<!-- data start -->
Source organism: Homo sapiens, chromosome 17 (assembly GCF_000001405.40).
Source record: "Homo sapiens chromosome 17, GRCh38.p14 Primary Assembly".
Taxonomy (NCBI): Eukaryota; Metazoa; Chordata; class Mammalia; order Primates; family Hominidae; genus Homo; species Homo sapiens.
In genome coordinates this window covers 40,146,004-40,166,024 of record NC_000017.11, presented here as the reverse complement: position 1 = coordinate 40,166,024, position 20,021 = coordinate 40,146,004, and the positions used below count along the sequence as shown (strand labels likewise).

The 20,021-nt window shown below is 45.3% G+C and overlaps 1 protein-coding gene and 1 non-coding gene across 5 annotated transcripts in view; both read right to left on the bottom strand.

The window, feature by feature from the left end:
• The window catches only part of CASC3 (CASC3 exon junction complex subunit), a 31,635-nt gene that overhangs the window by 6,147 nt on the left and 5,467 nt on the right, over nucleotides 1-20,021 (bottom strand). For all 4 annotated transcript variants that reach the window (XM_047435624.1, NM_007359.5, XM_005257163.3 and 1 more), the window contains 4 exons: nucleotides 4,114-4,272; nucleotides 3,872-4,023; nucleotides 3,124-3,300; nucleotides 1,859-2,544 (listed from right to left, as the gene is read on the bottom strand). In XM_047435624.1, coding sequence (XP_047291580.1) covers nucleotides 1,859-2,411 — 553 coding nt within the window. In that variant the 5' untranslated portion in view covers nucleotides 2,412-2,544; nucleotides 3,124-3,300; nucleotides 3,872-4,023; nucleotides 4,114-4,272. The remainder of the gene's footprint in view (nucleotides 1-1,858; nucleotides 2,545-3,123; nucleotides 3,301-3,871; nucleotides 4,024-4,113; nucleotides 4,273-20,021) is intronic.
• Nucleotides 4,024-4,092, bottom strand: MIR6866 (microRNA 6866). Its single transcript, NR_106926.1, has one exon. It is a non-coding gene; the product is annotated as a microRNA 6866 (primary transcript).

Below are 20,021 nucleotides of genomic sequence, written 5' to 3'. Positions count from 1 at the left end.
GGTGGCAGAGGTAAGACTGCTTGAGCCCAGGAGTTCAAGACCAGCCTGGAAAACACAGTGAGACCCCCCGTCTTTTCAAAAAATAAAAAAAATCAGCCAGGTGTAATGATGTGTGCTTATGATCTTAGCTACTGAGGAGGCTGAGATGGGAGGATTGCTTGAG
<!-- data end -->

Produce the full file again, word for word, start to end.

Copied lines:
Source organism: Homo sapiens, chromosome 17 (assembly GCF_000001405.40).
Source record: "Homo sapiens chromosome 17, GRCh38.p14 Primary Assembly".
Taxonomy (NCBI): Eukaryota; Metazoa; Chordata; class Mammalia; order Primates; family Hominidae; genus Homo; species Homo sapiens.
In genome coordinates this window covers 40,146,004-40,166,024 of record NC_000017.11, presented here as the reverse complement: position 1 = coordinate 40,166,024, position 20,021 = coordinate 40,146,004, and the positions used below count along the sequence as shown (strand labels likewise).

The 20,021-nt window shown below is 45.3% G+C and overlaps 1 protein-coding gene and 1 non-coding gene across 5 annotated transcripts in view; both read right to left on the bottom strand.

The window, feature by feature from the left end:
• The window catches only part of CASC3 (CASC3 exon junction complex subunit), a 31,635-nt gene that overhangs the window by 6,147 nt on the left and 5,467 nt on the right, over nucleotides 1-20,021 (bottom strand). For all 4 annotated transcript variants that reach the window (XM_047435624.1, NM_007359.5, XM_005257163.3 and 1 more), the window contains 4 exons: nucleotides 4,114-4,272; nucleotides 3,872-4,023; nucleotides 3,124-3,300; nucleotides 1,859-2,544 (listed from right to left, as the gene is read on the bottom strand). In XM_047435624.1, coding sequence (XP_047291580.1) covers nucleotides 1,859-2,411 — 553 coding nt within the window. In that variant the 5' untranslated portion in view covers nucleotides 2,412-2,544; nucleotides 3,124-3,300; nucleotides 3,872-4,023; nucleotides 4,114-4,272. The remainder of the gene's footprint in view (nucleotides 1-1,858; nucleotides 2,545-3,123; nucleotides 3,301-3,871; nucleotides 4,024-4,113; nucleotides 4,273-20,021) is intronic.
• Nucleotides 4,024-4,092, bottom strand: MIR6866 (microRNA 6866). Its single transcript, NR_106926.1, has one exon. It is a non-coding gene; the product is annotated as a microRNA 6866 (primary transcript).

Below are 20,021 nucleotides of genomic sequence, written 5' to 3'. Positions count from 1 at the left end.
GGTGGCAGAGGTAAGACTGCTTGAGCCCAGGAGTTCAAGACCAGCCTGGAAAACACAGTGAGACCCCCCGTCTTTTCAAAAAATAAAAAAAATCAGCCAGGTGTAATGATGTGTGCTTATGATCTTAGCTACTGAGGAGGCTGAGATGGGAGGATTGCTTGAG